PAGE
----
Review: The Homecoming by Stacie Ramey

The Homecoming by Stacie Ramey

The Homecoming is a contemporary YA novel about moving on after tragedy strikes. It’s about getting in touch with your feelings and opening up to those who love you. John’s brother was in a horrible accident when they were younger, and no one in his family has been the same since. After spending 7 years away, John is back with his mother, brother, and sister for his senior year of high school. He’s on probation after an altercation in Chicago (the timeline of which I never quite figured out), and he’s planning to just “do his time” until he can graduate and move to California to grow pot.

This book is written in first person from John’s perspective, and it’s an interesting insight into the mind of a “bad boy.” There’s a lot of suppressed feelings and family drama and, of course, some romance thrown in. I don’t read many books narrated by boys, so this story was an interesting change. I enjoyed many of the characters, especially Emily (the girl next door) and Livy (John’s little sister).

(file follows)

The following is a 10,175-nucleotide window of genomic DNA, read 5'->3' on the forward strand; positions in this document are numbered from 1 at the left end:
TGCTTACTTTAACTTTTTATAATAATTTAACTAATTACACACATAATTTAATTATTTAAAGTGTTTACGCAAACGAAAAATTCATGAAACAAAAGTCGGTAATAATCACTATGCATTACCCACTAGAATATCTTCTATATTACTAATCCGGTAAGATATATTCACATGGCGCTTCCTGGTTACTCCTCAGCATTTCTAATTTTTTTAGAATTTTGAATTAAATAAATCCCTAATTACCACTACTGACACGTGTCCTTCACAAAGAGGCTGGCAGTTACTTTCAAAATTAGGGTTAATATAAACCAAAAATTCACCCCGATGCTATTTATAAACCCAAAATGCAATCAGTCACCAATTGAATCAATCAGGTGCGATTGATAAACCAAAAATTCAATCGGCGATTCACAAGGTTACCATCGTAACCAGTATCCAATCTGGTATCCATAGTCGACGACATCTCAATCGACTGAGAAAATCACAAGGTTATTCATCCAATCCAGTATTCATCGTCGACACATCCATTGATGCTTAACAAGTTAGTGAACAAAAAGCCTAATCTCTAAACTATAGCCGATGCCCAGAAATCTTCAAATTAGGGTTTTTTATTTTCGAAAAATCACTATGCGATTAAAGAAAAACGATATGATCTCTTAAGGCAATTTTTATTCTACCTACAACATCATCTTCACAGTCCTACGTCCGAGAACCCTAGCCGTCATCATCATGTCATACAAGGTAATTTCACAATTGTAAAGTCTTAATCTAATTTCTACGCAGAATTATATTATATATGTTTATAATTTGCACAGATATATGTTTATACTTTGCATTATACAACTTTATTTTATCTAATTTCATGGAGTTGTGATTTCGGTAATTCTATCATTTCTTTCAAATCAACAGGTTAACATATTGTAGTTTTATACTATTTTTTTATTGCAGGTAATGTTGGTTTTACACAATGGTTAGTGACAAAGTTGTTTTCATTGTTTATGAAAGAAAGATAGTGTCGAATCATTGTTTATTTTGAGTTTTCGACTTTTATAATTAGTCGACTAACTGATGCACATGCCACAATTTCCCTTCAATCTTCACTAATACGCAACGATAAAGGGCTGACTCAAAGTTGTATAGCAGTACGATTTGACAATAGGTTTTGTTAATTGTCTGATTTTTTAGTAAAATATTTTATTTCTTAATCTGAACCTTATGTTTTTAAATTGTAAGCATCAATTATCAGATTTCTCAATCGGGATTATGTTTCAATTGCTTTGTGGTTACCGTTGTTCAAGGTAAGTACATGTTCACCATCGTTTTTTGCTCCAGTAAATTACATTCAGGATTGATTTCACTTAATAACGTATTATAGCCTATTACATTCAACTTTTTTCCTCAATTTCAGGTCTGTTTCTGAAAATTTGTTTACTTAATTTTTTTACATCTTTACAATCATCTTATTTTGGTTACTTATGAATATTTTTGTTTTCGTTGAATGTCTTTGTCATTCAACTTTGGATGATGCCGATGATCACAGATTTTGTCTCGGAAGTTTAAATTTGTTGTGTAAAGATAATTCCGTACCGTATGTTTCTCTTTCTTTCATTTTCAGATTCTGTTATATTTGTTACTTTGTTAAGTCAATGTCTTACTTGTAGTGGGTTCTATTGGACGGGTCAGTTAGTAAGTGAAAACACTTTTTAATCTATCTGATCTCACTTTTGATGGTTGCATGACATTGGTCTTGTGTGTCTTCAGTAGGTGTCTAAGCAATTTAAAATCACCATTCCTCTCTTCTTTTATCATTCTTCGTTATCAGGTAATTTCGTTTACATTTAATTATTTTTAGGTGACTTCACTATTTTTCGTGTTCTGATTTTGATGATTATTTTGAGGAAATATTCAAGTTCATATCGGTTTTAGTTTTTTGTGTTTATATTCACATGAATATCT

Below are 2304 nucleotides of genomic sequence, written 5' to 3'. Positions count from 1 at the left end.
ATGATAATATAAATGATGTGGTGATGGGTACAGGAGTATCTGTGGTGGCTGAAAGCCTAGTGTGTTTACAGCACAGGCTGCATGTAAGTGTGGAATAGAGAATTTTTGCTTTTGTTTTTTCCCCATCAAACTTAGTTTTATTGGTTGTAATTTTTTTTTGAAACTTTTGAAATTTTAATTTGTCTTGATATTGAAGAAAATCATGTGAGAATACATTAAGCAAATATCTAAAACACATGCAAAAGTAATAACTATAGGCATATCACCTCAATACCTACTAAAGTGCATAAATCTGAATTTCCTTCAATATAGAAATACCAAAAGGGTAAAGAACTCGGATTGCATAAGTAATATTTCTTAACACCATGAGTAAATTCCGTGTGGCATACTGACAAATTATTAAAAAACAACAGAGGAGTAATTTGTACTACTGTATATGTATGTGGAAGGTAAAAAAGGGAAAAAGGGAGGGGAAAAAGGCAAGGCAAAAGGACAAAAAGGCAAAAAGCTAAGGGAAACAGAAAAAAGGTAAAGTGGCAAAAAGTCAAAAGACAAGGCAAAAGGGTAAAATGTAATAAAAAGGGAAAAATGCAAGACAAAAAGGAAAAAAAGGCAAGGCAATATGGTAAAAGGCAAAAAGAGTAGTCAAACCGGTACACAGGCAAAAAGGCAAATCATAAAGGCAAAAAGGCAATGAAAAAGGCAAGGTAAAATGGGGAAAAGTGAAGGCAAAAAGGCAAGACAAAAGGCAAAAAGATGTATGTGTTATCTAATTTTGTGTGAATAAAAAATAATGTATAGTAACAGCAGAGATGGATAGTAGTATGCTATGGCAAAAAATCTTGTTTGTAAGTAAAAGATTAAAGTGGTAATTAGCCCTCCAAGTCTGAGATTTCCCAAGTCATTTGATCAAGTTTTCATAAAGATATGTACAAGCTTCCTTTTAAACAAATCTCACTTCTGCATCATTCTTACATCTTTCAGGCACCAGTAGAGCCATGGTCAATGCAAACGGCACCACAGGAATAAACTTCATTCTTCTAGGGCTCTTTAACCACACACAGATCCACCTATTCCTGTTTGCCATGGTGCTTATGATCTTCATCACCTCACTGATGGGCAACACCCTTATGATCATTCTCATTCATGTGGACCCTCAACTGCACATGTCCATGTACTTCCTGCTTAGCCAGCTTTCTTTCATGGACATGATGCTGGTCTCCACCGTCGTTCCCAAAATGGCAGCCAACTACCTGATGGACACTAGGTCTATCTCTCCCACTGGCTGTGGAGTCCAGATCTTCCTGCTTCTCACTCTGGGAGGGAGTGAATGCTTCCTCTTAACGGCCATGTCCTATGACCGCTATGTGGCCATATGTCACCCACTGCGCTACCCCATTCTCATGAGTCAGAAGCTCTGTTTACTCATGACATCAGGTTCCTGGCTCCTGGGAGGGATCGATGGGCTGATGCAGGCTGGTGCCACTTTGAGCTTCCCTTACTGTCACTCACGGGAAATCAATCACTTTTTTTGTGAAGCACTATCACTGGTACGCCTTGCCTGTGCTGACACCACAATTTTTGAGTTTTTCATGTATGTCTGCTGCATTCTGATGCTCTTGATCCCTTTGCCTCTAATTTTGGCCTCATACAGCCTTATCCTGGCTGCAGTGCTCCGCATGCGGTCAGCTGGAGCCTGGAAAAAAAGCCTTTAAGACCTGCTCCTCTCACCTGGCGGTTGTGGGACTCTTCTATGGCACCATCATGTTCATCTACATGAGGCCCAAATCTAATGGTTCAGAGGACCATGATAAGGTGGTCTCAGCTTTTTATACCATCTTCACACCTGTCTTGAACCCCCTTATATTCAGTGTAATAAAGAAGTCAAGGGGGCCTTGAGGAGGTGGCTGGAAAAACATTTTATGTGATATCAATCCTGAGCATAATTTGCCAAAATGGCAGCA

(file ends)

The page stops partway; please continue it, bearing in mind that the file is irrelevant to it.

I was frustrated by the confusing timeline and the drawn out revealing of John’s past and emotions surrounding the accident from his childhood. This pacing was just a bit slow for me. It was an interesting story, but a bit of a struggle to get through.

Rating: 3 Stars

Disclosure: I received this book for free from the publisher via NetGalley in exchange for an honest review. This fact does not in any way impact my thoughts/feelings about the book.

The Homecoming
Stacie Ramey
Young Adult Fiction
Sourcebooks Fire
November 1, 2016

It's been a year since John lost his girlfriend, Leah, to suicide. Living with his uncle keeps his mind from the tragedy and his screwed up family-until he gets into trouble and a judge sends him back home. With a neglectful mother and abusive brother, John's homecoming is far from happy.

As he tries to navigate and repair the relationships he abandoned years ago, Emily, the girl next door, is the only bright spot. She's sweet and smart and makes him think his heart may finally be healing. But tragedy isn't far away, and John must soon face an impossible decision: save his family or save himself.

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